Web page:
RESPONSIBILITY for ensuring that health literate communication has occurred
    is actually somewhat more on the shoulders of the health care professional
    at the end of the day. If it has not already been mentioned in this context,
    the Calgary Charter on Health Literacy attempts to reframe the
    concept of health literacy in these terms. "
  • AP ...

    and everyone who agrees with the attempt of the Calgary Charter is
    invited to add their names at the above web site as well.
  • In multiple submissions, Sandra Smith added several interesting concepts to the discussing about positioning health literacy and measurement in regard
    to outcomes. I suggest you all take a look at her submissions.

A mini review - last day

Andrew Pleasant andrew@canyonranchinstitute.org

Hi everyone,

I tip my hat to you all.

Your responses have been thoughtful, considerate, concerned, helpful,
intelligent, questioning, insightful, enjoyable, stimulating, fun,
difficult, challenging, gracious, inspiring, and, of course, numerous.

Thank you all for that.

Clearly, we have more work ahead of us to further advance health literacy,
but we can also be confident in knowing that the field has also come a long
way.

I remind everyone to please respond to the draft consensus statements before midnight Sunday March 14, 2010 at: http://www.surveymonkey.com/s/JVTJXMY

For some time now, I have felt there is a need to convene a process to
address the question of health literacy measurement. This week starts that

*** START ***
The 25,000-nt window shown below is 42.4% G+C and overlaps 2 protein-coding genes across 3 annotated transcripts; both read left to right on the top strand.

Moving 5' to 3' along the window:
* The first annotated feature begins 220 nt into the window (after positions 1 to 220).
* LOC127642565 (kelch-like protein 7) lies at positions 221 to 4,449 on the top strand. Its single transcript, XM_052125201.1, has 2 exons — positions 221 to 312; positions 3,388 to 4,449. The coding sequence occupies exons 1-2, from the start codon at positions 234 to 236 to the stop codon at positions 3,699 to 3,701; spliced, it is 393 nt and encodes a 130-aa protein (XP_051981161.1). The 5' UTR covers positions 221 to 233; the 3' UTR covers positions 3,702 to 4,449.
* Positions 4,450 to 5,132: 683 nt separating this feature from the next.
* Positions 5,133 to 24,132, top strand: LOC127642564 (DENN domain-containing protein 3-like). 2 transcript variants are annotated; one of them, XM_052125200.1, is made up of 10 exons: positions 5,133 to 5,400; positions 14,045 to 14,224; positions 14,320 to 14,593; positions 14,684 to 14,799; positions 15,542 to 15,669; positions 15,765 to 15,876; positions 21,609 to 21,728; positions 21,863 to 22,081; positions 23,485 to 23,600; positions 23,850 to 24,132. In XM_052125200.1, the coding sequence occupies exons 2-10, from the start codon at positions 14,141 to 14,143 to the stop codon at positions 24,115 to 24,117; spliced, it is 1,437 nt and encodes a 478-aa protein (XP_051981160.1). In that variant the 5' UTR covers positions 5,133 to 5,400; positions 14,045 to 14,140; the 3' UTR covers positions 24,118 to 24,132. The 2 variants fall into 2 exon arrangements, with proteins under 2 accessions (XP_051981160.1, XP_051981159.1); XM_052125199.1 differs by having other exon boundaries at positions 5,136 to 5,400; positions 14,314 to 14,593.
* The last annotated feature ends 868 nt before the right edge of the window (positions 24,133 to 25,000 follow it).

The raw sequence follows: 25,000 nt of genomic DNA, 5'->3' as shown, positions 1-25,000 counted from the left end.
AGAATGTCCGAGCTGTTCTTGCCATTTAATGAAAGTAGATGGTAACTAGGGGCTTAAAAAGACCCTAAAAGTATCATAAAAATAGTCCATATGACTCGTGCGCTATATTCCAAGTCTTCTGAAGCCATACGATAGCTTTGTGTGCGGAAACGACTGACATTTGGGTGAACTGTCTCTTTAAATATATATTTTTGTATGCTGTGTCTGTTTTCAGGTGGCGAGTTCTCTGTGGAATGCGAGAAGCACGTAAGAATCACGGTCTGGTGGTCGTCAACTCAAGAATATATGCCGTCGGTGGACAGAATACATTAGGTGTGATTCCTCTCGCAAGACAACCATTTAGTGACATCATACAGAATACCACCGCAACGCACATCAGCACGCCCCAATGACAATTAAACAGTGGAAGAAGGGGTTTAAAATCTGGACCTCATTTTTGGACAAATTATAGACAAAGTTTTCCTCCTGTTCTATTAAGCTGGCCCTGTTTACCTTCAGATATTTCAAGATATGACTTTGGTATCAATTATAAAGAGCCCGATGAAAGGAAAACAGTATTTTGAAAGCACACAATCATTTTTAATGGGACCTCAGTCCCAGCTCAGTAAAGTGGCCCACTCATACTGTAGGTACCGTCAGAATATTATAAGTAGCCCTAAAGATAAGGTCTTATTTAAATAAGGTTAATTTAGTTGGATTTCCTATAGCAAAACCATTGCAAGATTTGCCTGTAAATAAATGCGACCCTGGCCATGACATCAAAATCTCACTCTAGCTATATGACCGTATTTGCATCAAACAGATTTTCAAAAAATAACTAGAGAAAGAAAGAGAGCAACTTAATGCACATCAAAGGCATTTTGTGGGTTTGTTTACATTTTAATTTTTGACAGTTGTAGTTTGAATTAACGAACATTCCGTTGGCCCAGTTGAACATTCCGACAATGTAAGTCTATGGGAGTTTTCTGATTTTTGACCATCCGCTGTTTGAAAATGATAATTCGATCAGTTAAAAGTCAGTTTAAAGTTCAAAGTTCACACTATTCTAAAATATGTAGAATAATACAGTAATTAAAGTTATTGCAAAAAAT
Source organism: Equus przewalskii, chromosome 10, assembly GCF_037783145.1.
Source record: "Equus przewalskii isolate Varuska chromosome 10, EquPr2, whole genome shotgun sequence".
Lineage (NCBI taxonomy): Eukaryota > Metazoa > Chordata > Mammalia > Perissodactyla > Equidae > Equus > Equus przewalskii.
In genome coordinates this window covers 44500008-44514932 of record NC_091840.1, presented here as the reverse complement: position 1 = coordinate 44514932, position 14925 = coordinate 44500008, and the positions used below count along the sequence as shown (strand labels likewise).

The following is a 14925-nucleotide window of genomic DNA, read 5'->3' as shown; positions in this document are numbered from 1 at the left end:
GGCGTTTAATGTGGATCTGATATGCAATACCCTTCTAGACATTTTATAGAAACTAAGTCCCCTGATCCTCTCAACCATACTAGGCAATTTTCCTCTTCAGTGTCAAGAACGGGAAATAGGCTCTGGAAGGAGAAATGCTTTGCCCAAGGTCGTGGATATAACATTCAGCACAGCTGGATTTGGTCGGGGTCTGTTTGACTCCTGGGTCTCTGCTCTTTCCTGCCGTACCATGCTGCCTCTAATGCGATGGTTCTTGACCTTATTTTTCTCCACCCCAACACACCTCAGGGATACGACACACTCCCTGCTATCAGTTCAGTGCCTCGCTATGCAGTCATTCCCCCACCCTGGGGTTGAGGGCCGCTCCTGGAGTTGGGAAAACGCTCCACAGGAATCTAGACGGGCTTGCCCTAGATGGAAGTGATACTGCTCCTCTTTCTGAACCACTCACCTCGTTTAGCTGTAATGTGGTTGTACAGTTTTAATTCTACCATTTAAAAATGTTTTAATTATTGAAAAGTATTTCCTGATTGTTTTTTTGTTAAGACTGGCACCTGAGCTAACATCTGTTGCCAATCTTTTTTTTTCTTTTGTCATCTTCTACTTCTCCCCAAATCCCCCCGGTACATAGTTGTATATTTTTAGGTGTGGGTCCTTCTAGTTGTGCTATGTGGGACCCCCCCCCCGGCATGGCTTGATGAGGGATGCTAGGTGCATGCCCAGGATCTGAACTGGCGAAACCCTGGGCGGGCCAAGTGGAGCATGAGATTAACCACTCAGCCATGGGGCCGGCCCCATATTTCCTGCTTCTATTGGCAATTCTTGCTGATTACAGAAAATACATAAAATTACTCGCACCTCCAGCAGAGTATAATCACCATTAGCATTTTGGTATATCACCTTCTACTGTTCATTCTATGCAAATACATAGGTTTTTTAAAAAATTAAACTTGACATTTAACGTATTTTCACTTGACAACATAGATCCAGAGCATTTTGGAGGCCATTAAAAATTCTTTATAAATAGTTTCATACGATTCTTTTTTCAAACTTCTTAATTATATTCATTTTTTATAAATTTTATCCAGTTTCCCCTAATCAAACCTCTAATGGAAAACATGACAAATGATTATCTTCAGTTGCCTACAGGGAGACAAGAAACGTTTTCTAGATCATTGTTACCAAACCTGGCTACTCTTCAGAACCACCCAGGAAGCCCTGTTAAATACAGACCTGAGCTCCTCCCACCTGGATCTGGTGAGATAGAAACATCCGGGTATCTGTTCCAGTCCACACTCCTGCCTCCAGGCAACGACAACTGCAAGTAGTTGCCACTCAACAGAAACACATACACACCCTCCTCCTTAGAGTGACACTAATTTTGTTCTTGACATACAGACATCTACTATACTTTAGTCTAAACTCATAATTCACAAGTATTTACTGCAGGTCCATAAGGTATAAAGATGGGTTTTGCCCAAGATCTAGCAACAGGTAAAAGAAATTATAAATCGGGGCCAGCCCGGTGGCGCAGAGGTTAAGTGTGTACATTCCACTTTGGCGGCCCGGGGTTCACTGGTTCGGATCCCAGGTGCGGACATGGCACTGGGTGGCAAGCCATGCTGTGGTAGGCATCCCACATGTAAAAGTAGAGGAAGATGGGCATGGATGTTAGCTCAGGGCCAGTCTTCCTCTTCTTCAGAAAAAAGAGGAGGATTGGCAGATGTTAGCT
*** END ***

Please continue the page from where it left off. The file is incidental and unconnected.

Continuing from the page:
work, but more is required. Stay tuned.

The immediate plan to move forward is that Julie and I will prepare a
summary in the near future and will share that with you all.

Many of you have been complimentary of this process - and I want to thank
you for the kind words. What is very true, however, is that we could not
have had such a successful week without the participation of each and every
person. We also have to thank those on the listserv who may not be so
interested in measurement of health literacy, but who accepted the high
number of emails -- without complaint to the best of my knowledge. Thanks
everyone!

Now, special thanks are due to a few key individuals - some of whom have
been invisible but critically important. Of course this includes Julie
McKinney - our valiant listserv moderator. Can't say enough about how
important her role is - you all know this already I am sure.

Two people you may not know are Rochelle Kenyan who stepped in to help on
the logistical side and Connie Yu who consistently helps this listserv